Canucks' Bo Horvat on COVID-19 vaccine: 'I encourage everybody to go get it'

Vancouver Canucks' Bo Horvat waits to take a faceoff during the second period of an NHL hockey game against the Calgary Flames in Vancouver, on Tuesday, May 18, 2021. (Darryl Dyck/CP)

VANCOUVER – One of the longest trips of Bo Horvat’s off-season was a two-hour drive to Toronto from his home in London, Ont. He got vaccinated.

“I was phoning around to see if there were clinics that had extra Moderna,” Horvat said Wednesday, explaining that he didn’t want to just wait passively for his age group to be summoned for its second dose. “I found one just outside Toronto. Just drove there, lined up and got vaccinated.”

Horvat, 26, said nobody recognized him as the Vancouver Canucks’ captain.

But his eagerness to become fully-vaccinated against COVID-19 should be recognized.

No team in the National Hockey League was ravaged by the coronavirus last season like the Canucks were at the start of April when 25 players and coaches were eventually stricken with the debilitating P.1 variant that drove COVID-19’s third wave on the West Coast.

Horvat, his wife, Holly, and their baby, Gunnar, all eventually contracted the virus that caused the Canucks to shut down for two weeks.

Besides being the team’s captain and longest-tenured player – after defenceman Alex Edler signed a free-agent contract with the Los Angeles Kings in July – Horvat also represents his teammates within the NHL Players’ Association.

The league and its players’ union last week released protocols for the 2021-22 season that do not force players to get vaccinated, but outline significant restrictions and stern consequences, including loss of pay, for players who choose to ignore science and become sick or otherwise unavailable to their teams.

“Considering everything that's gone on, there's obviously different situations that people get put in and they can be vaccinated or not,” Horvat told Sportsnet. “But for me, if you're able to get vaccinated, I think you should. I've had COVID before and it's no joke. This vaccine works and it's helping people not get sick. I got (vaccinated) right away, as soon as I could.

"So I encourage everybody to go get it. I think it'll get the world back to normal. Hopefully guys realize that and go get vaccinated — for everybody's safety and health and their family's health.”

Horvat said the benefits of vaccination shouldn’t be a tough sell among Canucks players.

“No team in the league — maybe a couple others — know what having COVID is like like we do and our families and our kids do,” he said. “To protect all of them, I encourage everybody to go do it. Hopefully everybody does.”

If there are any Canucks players who arrive for the start of training camp on Sept. 22 and aren’t fully vaccinated, Horvat said a little peer pressure could go a long way in ensuring the team is able to play, practise and travel safely together for what the organization hopes is a major bounce-back year from last season’s disaster.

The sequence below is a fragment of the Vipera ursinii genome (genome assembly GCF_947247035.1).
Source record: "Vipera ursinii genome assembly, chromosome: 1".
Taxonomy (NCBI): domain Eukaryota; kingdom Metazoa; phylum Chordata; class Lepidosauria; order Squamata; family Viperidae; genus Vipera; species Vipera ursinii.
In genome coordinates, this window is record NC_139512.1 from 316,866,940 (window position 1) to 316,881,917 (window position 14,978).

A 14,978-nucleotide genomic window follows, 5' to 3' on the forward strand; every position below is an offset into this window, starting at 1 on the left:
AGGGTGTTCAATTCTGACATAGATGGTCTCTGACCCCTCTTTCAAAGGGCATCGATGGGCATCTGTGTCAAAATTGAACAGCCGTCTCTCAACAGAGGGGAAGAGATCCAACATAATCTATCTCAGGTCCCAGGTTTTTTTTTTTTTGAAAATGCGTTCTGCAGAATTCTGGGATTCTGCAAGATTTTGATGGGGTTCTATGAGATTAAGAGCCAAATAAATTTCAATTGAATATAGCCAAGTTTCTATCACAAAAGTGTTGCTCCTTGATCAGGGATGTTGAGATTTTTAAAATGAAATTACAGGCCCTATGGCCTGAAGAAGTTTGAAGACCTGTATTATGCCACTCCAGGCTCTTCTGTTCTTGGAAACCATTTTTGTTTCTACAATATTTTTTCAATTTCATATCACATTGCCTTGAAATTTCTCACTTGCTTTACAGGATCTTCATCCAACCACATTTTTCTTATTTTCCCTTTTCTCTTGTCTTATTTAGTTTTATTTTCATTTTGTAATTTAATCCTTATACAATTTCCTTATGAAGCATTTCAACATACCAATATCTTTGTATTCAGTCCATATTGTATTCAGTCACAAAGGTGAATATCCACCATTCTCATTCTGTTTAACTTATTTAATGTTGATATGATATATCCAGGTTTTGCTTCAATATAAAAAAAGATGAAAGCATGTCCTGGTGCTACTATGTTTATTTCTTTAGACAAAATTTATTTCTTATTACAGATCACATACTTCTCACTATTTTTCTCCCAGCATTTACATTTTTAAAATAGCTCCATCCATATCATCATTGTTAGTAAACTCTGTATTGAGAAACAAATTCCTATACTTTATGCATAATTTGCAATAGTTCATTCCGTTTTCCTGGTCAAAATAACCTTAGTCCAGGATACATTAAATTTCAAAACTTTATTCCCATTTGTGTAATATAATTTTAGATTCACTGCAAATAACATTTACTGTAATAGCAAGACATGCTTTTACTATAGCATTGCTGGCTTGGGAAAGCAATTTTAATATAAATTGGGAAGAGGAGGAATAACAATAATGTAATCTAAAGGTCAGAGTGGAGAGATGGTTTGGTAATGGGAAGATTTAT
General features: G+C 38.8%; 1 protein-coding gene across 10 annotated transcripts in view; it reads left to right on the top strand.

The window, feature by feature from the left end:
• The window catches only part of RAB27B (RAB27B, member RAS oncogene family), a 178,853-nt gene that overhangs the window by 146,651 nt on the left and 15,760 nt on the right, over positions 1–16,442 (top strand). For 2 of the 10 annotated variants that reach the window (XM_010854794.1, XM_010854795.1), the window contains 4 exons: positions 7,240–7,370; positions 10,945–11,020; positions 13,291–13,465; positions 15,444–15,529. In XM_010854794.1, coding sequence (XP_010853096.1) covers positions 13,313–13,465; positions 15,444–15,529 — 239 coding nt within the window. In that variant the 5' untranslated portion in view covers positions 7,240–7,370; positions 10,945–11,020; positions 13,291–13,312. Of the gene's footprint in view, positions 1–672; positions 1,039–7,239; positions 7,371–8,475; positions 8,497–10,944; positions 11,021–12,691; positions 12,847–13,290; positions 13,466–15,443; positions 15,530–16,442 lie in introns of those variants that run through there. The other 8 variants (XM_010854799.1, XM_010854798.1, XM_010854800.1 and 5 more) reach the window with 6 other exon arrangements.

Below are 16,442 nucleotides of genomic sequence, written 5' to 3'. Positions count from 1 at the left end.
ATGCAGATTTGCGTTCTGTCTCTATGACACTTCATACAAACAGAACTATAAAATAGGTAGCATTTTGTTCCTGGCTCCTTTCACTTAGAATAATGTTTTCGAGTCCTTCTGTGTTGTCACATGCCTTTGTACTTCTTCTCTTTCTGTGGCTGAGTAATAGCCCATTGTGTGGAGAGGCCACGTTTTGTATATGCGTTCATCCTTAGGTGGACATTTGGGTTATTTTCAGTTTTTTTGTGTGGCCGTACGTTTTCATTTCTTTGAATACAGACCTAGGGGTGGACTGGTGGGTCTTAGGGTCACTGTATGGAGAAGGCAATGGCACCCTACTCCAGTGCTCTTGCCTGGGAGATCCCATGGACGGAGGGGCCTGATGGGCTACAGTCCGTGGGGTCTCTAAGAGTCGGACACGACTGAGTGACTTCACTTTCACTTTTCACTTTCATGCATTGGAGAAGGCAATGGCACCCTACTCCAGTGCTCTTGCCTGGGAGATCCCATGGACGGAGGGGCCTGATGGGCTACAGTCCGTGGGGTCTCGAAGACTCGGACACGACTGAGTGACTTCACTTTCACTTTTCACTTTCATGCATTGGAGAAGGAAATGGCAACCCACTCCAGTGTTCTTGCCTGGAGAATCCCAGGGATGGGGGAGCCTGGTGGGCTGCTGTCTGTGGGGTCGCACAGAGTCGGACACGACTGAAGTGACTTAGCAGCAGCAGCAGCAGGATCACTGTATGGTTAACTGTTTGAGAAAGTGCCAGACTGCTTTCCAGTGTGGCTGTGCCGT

A handful of Canucks, joined by several Vancouver-area pros from other NHL teams, have begun pre-camp skates at the University of B.C. The daily sessions will move inside Rogers Arena next week.

On Wednesday, Horvat’s training group included regular linemate Tanner Pearson as well as rookie Vasily Podkolzin, veteran leader J.T. Miller, starting goalie Thatcher Demko and new third-line centre Jason Dickinson.

Key newcomers Oliver Ekman-Larsson, Conor Garland and Jaroslav Halak have yet to arrive on the ice, and young stars Elias Pettersson and Quinn Hughes remain unsigned as restricted free agents. But Horvat said there is already excitement about this season after the Canucks plummeted from last summer’s playoff-bubble breakthrough in Edmonton to a last-place finish in the Canadian division in May.

He said he loved the aggressiveness of the Canucks’ off-season, as general manager Jim Benning gambled draft picks and $43.6-million of future cap space to take on Ekman-Larsson from the Arizona Coyotes in a blockbuster trade that also brought Garland, a top-six winger, to Vancouver.

“I think it's a great message: I think it means that Jim wants to win now,” Horvat said. “I kind of went through the rebuilding stage, and it's not really fun. It's not fun losing and I don't want to go through that again. And I think my time to win and our time to win is now.”

Horvat has played 502 games for the Canucks, but just 23 more in the playoffs, since making the team as a 19-year-old centre in 2014. With two more years under contract at $5.5-million per season, the captain’s competitive clock is ticking.

“Really loud,” Horvat said. “This is going to be my eighth year already, and I haven't really done anything yet. I think I've gotten better as a player. But as a team, you know, we've made the playoffs twice. I want to make the playoffs every year. I think that's when I play my best hockey. I think that's when the Canucks play their best hockey. I think we have something to prove.”

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